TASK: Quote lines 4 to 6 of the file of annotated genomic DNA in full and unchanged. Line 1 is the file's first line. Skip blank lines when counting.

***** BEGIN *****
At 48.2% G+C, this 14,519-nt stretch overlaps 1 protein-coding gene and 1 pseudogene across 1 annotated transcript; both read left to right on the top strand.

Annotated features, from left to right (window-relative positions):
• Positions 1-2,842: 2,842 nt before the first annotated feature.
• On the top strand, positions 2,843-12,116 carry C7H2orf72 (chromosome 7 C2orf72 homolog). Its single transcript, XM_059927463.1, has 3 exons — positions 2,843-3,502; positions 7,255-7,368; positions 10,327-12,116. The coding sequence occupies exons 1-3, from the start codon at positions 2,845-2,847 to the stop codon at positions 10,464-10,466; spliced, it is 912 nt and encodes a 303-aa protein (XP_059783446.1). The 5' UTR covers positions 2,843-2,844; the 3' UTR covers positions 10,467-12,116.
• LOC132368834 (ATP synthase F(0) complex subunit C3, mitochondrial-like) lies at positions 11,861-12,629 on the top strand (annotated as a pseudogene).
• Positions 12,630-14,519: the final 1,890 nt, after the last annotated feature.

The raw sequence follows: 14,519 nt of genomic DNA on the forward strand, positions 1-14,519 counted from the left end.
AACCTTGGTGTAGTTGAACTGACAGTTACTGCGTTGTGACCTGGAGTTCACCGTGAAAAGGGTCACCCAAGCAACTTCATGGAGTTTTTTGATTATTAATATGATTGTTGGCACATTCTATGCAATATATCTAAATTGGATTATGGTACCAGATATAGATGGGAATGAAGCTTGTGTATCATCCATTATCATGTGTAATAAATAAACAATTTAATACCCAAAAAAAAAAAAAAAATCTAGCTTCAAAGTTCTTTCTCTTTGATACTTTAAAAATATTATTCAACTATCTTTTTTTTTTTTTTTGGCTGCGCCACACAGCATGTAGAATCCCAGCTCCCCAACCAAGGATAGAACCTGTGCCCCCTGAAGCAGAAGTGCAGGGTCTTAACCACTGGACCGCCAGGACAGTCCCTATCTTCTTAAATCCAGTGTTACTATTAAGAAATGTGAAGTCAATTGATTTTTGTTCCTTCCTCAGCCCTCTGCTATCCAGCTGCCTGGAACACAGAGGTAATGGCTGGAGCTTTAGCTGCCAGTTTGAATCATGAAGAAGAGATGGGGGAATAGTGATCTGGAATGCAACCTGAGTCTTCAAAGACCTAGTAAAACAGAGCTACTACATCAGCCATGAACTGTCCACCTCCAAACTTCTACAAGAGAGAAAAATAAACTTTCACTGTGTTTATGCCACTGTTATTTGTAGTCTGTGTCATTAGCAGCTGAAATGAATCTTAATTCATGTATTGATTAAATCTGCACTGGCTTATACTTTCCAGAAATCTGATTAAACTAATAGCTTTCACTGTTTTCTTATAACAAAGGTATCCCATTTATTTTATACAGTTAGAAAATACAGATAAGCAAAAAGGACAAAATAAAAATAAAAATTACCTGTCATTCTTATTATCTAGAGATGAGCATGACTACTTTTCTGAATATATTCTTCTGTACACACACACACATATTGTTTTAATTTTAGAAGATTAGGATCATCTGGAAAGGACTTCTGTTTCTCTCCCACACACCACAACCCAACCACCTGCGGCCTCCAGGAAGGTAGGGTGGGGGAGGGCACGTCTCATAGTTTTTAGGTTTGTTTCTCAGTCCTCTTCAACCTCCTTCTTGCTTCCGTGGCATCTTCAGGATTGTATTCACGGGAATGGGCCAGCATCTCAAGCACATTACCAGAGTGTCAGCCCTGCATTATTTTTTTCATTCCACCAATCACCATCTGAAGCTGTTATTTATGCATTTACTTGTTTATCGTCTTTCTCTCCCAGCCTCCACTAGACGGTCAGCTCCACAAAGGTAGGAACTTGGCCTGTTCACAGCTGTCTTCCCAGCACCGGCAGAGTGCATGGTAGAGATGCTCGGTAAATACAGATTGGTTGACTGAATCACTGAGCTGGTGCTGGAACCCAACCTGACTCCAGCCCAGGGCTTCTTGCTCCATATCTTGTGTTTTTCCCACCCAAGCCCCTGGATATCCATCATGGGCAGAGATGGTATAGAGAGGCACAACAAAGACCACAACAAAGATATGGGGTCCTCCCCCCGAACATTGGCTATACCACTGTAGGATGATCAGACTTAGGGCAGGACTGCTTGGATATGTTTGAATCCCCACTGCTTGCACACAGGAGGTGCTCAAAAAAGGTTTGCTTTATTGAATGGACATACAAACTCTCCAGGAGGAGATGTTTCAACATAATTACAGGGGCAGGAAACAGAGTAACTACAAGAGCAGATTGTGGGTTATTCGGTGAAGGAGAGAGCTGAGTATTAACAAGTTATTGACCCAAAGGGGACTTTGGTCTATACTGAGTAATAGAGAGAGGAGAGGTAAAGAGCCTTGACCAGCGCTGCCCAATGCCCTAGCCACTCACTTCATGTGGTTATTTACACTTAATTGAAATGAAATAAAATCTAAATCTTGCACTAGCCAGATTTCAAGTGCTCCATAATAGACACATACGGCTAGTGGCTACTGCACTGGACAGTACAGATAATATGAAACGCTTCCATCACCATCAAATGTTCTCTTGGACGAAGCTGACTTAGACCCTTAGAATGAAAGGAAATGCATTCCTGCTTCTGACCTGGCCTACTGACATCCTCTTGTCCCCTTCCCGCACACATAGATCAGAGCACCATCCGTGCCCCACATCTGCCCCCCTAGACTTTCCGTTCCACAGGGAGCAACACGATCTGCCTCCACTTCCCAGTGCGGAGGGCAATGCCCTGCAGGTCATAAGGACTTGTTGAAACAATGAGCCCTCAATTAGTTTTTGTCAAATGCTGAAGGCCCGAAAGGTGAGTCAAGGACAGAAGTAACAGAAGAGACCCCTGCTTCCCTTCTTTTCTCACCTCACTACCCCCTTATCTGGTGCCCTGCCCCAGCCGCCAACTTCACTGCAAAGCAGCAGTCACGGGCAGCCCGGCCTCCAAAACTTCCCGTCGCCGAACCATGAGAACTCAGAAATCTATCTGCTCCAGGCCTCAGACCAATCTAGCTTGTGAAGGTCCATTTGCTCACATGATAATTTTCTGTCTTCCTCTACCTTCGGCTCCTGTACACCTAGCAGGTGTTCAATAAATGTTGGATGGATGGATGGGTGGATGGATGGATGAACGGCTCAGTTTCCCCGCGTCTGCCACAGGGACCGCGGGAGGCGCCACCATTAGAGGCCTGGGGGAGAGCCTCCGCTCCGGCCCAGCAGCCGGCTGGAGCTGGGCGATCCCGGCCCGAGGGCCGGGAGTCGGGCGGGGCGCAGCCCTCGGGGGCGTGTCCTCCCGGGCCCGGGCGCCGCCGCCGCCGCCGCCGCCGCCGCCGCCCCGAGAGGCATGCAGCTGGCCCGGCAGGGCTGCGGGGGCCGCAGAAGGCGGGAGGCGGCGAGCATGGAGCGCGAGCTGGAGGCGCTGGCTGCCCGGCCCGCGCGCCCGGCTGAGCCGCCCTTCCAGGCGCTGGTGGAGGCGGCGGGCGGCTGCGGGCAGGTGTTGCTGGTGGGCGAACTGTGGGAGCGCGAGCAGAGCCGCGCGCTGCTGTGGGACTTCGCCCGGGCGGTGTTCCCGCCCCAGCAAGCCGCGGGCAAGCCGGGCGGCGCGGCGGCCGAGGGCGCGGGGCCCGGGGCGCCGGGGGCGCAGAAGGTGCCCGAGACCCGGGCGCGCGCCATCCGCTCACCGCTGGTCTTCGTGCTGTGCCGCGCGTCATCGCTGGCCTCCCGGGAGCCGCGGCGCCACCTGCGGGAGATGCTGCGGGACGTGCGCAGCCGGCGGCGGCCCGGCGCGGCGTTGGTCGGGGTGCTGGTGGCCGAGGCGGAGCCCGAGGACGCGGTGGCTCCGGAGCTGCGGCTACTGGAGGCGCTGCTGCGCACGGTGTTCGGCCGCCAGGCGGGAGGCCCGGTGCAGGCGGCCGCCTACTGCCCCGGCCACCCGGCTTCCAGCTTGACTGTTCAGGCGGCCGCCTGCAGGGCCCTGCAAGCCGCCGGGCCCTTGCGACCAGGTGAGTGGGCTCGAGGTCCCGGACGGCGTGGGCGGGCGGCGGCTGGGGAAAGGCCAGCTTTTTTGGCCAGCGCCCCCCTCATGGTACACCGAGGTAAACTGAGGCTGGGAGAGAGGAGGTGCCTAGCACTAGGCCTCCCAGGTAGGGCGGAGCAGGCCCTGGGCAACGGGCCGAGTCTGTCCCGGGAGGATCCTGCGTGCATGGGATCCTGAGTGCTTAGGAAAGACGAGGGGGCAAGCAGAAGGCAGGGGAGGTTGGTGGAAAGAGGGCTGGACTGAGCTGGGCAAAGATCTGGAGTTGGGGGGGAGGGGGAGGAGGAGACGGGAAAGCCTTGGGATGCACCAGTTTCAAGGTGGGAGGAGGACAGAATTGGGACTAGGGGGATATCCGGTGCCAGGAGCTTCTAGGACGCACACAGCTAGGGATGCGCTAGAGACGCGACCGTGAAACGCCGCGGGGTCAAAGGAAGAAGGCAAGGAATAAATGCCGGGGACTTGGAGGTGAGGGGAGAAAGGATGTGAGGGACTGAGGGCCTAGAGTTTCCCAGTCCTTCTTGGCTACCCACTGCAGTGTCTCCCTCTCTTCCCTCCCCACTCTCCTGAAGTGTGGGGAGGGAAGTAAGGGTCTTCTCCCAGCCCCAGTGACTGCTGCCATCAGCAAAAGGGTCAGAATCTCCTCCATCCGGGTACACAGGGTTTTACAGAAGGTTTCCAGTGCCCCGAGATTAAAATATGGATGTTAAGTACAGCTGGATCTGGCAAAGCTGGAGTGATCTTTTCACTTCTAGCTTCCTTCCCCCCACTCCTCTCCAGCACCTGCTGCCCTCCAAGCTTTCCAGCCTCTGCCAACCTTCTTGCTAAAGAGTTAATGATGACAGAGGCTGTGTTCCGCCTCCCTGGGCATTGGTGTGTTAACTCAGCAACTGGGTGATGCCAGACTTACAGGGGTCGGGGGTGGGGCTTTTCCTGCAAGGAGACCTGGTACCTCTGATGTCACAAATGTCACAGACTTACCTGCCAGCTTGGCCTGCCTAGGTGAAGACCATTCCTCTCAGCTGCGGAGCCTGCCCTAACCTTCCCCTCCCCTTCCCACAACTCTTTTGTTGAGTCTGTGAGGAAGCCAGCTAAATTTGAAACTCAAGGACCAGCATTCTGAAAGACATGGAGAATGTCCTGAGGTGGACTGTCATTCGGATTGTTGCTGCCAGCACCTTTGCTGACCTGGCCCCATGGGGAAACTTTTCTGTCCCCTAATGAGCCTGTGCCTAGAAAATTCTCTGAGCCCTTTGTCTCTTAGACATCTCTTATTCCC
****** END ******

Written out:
• On the top strand, positions 2,843-12,116 carry C7H2orf72 (chromosome 7 C2orf72 homolog). Its single transcript, XM_059927463.1, has 3 exons — positions 2,843-3,502; positions 7,255-7,368; positions 10,327-12,116. The coding sequence occupies exons 1-3, from the start codon at positions 2,845-2,847 to the stop codon at positions 10,464-10,466; spliced, it is 912 nt and encodes a 303-aa protein (XP_059783446.1). The 5' UTR covers positions 2,843-2,844; the 3' UTR covers positions 10,467-12,116.
• LOC132368834 (ATP synthase F(0) complex subunit C3, mitochondrial-like) lies at positions 11,861-12,629 on the top strand (annotated as a pseudogene).
• Positions 12,630-14,519: the final 1,890 nt, after the last annotated feature.